Nordic protest after Russian inspection

Sweden's Foreign Minister Carl Bildt in the Russian passport control-desk at Borisoglebsk border check-point.

Russia’s crack-down on foreign funded groups have reached Nordic Council’s information office in Kaliningrad. Carl Bildt and the other Nordic Foreign Ministers lodge sharp protest.


The protest comes after Russian authorities last week conducted a so-called control visit to the Nordic Council of Ministers’ Information Office in Kaliningrad.

The office is part of the Nordic Council of Ministers Secretariat and acts, in agreement with the Russian authorities, as an Info Point for cooperation between partners from the Russian enclave in the Baltic and the Nordic countries.  

During the raid, authorities went through the office documents, such as books.

Sweden’s Foreign Minister Carl Bildt and his Nordic colleagues issued a strong protest on Friday.

“If they continue to hamper our business, it is no doubt that it will have a negative effect. If they regulate the operation so that we can continue it’s good, but we do not know yet,” Carl Bildt says to SVT.

Bildt had a joint press-conference in Stockholm together with Norway’s Espen Barth-Eide and Finland’s Erkki Tuomiojan.

The inspection of the Nordic Info office comes as a part of wide-ranging checks of foreign funded non-governmental organizations currently taking place in Russia. The checks were initiated after President Vladimir Putin called on FSB to fulfill the aims of last year’s controversial NGO-law forcing foreign-funded NGO to register with the Ministry of Justice as “foreign agents.”

Bildt says the Nordic countries would jointly demand an explanation next week from the Foreign Ministry in Moscow. Representatives from all Nordic Embassies in Moscow will then walk together to the Foreign Ministry building in Moscow and ask for political talks.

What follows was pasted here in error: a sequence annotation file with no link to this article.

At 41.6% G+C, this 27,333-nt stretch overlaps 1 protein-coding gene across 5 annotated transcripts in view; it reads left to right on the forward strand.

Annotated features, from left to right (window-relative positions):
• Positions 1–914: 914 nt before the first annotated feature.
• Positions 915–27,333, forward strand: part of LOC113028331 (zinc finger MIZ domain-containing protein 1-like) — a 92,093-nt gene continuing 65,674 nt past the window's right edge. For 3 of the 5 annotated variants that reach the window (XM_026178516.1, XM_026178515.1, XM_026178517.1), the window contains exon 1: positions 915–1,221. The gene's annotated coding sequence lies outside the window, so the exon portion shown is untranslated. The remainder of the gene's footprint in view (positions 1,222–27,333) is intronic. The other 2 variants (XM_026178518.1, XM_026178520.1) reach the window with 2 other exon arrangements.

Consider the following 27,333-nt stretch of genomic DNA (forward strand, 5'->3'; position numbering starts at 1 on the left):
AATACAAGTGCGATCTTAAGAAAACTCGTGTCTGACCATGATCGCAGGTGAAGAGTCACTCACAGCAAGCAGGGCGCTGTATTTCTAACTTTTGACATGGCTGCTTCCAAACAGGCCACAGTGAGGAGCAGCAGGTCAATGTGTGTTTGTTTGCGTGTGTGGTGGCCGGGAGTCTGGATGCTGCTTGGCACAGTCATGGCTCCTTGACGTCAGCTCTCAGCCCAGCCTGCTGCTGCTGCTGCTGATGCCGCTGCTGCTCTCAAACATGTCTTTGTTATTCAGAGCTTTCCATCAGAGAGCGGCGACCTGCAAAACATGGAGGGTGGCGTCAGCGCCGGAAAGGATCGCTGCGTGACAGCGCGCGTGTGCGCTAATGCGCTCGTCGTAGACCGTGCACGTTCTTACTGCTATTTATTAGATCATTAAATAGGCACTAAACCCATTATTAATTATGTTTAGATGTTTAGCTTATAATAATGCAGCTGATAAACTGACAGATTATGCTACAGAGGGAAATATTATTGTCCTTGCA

Secretary General of the Nordic Council of Ministers, Dagfinn Høybråten, also objects to the Russian control visit to the Council of Ministers’ Information Office in Kaliningrad.

“I deeply regrets the control visit, which must be considered as disruptive to the otherwise good co-operation between the Nordic Council of Ministers and Russia,” says Høybråten in a statement and continues:

“In a democratic society it is crucial that individuals and non-governmental organisations are able to work freely and without fear of misplaced interference and control. The Nordic Council of Ministers therefore objects to the Russian authorities’ control visit to the Nordic Council of Ministers’ Information Office in Kaliningrad.”

Finland’s Foreign Minister Erkki Tuomioja, says to Helsingin Sannomat that Russia’s action was not acceptable.

“I’m not worried on behalf of the Nordic branch, because I think that things will be arranged when we make such a clear statement from the Nordic countries. But the whole situation for how civil society is functioning is very worrying,” says Erkki Tuomioja.

In the Barents Region, the Nordic Council of Ministers has Contact Centers located in Arkhangelsk, Murmansk and Petrozavodsk. 

The centers are structured and managed as part of the Information Office in St. Petersburg.

Tasks of the Contact Centers are to facilitate contacts, networking and partnership between the Nordic Council, the Information office in St. Petersburg and local authorities, representations, institutions and organizations. The Contact Centres also ensure distribution of information about Nordic Council of Ministers’ policies and programs in Barents Region.